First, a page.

19.6.2012 US Army Alaska Story by Staff Sgt. Patricia McMurphy
FORT WAINWRIGHT, Alaska - Videos of police dogs show the enormous strength, speed and agility they use to capture suspects.
One of her first jobs as an MP was working in a provost marshal office and though she said she liked her job, she wanted to be more involved, so her first sergeant asked her what she wanted to do.
“I want K-9,” Dalle said.
Dalle showed everyone that she had what it takes to be a dog handler by being chosen as “Top Dog” in Block 1 of the Military Working Dog Handlers Course at Lackland Air Base, Texas.
Block 1 consisted of basic obedience and all phases of the aggression in which military working dogs are trained, known as patrol work.
The dogs are trained in to assist in the apprehension of suspected criminals.
Dalle and the other students learned the commands and how to give rewards and corrections to get desired responses.
Before the students were assigned dogs to show what they could do, they were given “bucket dogs.”
The students were given empty ammo cans as stand-ins for dogs and had to give them commands to show they could properly correct and reward real canines.
“A lot [of us] were embarrassed to train on buckets and not real dogs [at first],” Dalle said. “But it was fun because everyone was embarrassed – I was. We had to use ‘praise voices’ – high pitched, motivated voices to get the dog [or bucket in this case] excited.”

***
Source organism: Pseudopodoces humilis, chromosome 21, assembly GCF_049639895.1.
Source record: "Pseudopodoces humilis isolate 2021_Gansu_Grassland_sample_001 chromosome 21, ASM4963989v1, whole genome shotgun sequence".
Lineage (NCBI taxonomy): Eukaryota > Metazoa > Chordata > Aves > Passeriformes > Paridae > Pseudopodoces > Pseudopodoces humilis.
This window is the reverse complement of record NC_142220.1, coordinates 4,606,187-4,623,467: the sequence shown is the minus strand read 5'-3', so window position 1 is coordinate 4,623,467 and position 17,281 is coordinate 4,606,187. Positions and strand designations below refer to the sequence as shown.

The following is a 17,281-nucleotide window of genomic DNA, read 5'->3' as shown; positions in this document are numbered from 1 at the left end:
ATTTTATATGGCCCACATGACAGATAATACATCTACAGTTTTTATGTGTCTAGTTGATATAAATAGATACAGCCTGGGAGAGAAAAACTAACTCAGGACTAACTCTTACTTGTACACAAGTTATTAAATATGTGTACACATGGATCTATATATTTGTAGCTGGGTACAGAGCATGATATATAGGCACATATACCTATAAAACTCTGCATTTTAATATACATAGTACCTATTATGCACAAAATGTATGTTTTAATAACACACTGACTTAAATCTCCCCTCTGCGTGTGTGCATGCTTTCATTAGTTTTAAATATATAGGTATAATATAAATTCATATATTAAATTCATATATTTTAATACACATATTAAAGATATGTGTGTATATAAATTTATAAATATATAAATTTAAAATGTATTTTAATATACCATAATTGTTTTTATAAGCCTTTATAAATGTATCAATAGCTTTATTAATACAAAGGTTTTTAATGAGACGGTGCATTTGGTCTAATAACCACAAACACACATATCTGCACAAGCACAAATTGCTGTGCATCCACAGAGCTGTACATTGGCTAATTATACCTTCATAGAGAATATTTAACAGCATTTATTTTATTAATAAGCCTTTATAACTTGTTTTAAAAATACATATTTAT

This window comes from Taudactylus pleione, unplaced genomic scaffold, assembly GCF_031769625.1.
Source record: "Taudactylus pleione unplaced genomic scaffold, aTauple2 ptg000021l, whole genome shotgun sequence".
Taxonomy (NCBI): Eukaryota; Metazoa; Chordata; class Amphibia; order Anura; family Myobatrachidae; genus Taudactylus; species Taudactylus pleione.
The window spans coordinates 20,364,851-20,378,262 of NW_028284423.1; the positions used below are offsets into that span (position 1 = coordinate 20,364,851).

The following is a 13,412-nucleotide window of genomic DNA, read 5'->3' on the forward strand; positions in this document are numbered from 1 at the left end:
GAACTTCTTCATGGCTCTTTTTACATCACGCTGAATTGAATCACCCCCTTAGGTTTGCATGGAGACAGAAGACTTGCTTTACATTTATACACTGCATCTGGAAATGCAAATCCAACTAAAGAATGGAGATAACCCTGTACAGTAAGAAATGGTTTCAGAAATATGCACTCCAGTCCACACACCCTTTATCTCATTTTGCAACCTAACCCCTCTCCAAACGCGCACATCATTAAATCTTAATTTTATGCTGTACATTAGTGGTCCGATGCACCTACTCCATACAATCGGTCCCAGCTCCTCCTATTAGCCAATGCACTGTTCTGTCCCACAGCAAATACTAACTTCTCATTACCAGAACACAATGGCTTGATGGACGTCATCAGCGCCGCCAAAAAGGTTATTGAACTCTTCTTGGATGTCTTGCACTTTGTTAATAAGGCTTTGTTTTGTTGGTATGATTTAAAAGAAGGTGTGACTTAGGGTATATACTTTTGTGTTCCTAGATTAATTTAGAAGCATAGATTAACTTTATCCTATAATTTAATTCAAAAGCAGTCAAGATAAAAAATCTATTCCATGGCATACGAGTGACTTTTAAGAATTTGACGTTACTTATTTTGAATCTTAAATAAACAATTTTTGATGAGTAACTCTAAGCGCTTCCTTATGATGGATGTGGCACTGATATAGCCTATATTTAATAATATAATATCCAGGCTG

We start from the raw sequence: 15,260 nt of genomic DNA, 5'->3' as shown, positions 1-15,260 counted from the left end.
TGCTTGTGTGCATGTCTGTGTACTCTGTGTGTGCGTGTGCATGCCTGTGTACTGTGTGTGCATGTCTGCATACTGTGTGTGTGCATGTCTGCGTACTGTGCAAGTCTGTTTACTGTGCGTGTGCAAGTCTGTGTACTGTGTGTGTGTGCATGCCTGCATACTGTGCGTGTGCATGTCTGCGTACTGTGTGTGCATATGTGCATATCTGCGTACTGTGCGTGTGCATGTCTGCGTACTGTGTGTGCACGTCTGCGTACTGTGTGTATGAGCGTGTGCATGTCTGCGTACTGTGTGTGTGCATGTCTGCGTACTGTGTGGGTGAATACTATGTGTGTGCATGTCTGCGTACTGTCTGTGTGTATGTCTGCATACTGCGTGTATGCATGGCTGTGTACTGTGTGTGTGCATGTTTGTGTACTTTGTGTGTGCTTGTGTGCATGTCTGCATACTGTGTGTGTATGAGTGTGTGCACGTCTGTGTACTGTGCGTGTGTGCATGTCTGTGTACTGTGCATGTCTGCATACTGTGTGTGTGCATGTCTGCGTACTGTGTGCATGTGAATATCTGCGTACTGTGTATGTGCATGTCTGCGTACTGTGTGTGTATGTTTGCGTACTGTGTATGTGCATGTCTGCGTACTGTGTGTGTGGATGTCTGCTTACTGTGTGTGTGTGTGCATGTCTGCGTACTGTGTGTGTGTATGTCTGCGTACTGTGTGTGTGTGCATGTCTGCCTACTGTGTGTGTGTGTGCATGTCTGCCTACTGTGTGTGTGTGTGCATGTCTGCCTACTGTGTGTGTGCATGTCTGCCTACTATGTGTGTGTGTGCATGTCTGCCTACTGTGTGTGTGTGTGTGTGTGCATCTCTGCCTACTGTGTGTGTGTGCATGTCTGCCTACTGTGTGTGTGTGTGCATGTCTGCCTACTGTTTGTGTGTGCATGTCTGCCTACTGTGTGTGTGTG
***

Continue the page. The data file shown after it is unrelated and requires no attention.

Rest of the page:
After they mastered the buckets they were off to the real thing.
Dalle got to see what it was like to be one both ends of the leash, as the police and as the suspect or decoy.
Unlike real suspects, she wore special equipment to protect her from the canine’s mighty jaws.
“I was scared and excited at the same time,” Dalle said, referring to the first time she played the decoy. “Nobody wants to get bit, but it’s going to happen. I was running and when the dog came up and bit, it knocked me down.”
One of the most important things Dalle said she learned during her training was to always to have a good relationship with the dog and be motivated.
“Everything draws down leash,” Dalle said. “When you come in, be ready to go and your dog will be ready to go. As long as I was motivated the dog was too.”
Dalle is now back in Alaska and training with Gina, a 5-year-old German shepherd dog trained in patrol and explosives detection.
She will be going to her first certification next month to become a full-fledged K-9 handler.